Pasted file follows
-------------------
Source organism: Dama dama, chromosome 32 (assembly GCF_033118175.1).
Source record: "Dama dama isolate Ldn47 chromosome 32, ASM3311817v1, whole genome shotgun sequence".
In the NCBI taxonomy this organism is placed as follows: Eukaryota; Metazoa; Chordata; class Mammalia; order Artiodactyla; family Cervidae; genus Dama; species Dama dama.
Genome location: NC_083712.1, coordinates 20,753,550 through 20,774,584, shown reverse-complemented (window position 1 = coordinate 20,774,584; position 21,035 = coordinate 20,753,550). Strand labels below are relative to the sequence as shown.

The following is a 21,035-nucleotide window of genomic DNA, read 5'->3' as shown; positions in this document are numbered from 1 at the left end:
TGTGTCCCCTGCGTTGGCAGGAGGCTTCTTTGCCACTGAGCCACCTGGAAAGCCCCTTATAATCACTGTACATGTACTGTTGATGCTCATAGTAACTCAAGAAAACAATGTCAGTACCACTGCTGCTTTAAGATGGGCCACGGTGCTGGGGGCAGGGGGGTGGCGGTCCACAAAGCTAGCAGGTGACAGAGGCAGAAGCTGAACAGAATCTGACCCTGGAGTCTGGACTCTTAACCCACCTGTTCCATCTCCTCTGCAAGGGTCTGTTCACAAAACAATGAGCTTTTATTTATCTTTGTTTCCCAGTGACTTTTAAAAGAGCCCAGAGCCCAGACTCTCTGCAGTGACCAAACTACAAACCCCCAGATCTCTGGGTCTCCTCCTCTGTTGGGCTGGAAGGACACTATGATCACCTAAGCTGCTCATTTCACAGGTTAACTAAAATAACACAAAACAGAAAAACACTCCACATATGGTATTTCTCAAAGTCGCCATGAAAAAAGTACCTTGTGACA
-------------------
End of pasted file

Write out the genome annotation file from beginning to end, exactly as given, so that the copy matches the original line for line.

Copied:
Source organism: Dama dama, chromosome 32 (assembly GCF_033118175.1).
Source record: "Dama dama isolate Ldn47 chromosome 32, ASM3311817v1, whole genome shotgun sequence".
In the NCBI taxonomy this organism is placed as follows: Eukaryota; Metazoa; Chordata; class Mammalia; order Artiodactyla; family Cervidae; genus Dama; species Dama dama.
Genome location: NC_083712.1, coordinates 20,753,550 through 20,774,584, shown reverse-complemented (window position 1 = coordinate 20,774,584; position 21,035 = coordinate 20,753,550). Strand labels below are relative to the sequence as shown.

The following is a 21,035-nucleotide window of genomic DNA, read 5'->3' as shown; positions in this document are numbered from 1 at the left end:
TGTGTCCCCTGCGTTGGCAGGAGGCTTCTTTGCCACTGAGCCACCTGGAAAGCCCCTTATAATCACTGTACATGTACTGTTGATGCTCATAGTAACTCAAGAAAACAATGTCAGTACCACTGCTGCTTTAAGATGGGCCACGGTGCTGGGGGCAGGGGGGTGGCGGTCCACAAAGCTAGCAGGTGACAGAGGCAGAAGCTGAACAGAATCTGACCCTGGAGTCTGGACTCTTAACCCACCTGTTCCATCTCCTCTGCAAGGGTCTGTTCACAAAACAATGAGCTTTTATTTATCTTTGTTTCCCAGTGACTTTTAAAAGAGCCCAGAGCCCAGACTCTCTGCAGTGACCAAACTACAAACCCCCAGATCTCTGGGTCTCCTCCTCTGTTGGGCTGGAAGGACACTATGATCACCTAAGCTGCTCATTTCACAGGTTAACTAAAATAACACAAAACAGAAAAACACTCCACATATGGTATTTCTCAAAGTCGCCATGAAAAAAGTACCTTGTGACA